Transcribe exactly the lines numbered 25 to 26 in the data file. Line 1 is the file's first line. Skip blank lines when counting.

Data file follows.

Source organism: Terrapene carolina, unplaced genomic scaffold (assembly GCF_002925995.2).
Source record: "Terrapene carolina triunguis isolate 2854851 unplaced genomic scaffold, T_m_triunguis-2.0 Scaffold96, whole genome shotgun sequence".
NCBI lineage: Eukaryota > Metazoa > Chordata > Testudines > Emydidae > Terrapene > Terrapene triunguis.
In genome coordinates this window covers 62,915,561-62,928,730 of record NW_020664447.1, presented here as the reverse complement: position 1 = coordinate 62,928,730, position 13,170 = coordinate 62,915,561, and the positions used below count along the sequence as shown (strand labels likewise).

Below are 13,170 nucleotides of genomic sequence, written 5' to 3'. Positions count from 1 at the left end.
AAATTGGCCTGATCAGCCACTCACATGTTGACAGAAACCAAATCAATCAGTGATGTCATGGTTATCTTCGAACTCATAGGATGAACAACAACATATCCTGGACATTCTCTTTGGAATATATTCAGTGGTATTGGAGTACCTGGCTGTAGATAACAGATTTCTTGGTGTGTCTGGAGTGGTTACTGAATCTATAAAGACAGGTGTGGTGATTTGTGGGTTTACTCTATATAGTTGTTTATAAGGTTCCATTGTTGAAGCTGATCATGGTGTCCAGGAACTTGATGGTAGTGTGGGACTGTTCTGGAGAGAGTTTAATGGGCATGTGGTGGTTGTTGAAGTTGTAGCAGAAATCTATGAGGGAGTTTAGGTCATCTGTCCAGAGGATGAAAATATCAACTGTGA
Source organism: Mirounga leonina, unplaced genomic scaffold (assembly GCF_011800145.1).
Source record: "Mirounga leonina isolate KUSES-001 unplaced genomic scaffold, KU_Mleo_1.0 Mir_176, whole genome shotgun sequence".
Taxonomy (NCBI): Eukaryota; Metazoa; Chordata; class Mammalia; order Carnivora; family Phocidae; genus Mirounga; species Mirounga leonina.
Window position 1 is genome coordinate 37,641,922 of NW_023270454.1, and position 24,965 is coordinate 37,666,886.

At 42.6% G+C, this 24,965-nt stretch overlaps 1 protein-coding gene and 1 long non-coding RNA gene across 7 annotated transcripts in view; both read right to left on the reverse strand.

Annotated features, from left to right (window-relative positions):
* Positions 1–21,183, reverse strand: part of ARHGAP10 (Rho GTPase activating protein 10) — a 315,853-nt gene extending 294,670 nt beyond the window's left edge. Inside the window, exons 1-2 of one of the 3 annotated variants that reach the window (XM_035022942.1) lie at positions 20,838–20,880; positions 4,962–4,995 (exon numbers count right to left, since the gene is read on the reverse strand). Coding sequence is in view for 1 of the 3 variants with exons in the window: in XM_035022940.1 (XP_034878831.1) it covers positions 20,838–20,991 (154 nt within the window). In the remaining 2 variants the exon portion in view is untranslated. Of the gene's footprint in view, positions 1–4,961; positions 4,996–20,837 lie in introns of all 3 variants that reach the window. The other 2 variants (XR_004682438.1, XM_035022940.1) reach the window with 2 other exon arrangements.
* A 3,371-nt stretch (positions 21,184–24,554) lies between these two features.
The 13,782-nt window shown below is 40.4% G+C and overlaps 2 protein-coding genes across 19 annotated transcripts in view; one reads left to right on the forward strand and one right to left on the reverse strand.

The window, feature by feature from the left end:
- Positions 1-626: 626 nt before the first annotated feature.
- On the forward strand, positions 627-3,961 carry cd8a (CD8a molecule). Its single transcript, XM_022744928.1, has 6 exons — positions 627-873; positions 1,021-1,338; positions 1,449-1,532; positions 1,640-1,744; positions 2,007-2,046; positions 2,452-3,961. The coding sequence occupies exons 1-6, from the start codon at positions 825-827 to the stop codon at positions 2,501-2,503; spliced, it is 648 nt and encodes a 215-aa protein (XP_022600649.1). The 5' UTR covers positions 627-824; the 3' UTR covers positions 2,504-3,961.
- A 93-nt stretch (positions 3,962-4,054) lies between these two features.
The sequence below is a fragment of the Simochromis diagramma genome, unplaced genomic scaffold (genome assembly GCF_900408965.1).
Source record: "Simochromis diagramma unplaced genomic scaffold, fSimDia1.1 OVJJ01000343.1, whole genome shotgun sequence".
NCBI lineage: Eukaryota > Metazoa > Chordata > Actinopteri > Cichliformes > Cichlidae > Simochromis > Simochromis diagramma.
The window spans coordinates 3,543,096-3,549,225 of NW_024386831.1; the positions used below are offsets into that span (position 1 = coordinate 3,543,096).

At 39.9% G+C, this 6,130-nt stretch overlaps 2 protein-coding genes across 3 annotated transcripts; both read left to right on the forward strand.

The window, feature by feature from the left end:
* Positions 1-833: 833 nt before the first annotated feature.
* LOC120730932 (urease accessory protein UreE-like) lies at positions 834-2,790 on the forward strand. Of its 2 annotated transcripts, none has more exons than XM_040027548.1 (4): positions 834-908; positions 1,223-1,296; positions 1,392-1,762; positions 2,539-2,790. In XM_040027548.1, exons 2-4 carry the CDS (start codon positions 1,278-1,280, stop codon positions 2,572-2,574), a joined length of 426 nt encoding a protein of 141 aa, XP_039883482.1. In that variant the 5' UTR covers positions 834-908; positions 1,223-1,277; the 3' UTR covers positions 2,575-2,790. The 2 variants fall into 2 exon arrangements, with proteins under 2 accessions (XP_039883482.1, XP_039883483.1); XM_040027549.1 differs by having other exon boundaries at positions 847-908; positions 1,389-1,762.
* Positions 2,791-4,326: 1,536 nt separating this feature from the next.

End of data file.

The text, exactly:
The window, feature by feature from the left end:
* Positions 1-833: 833 nt before the first annotated feature.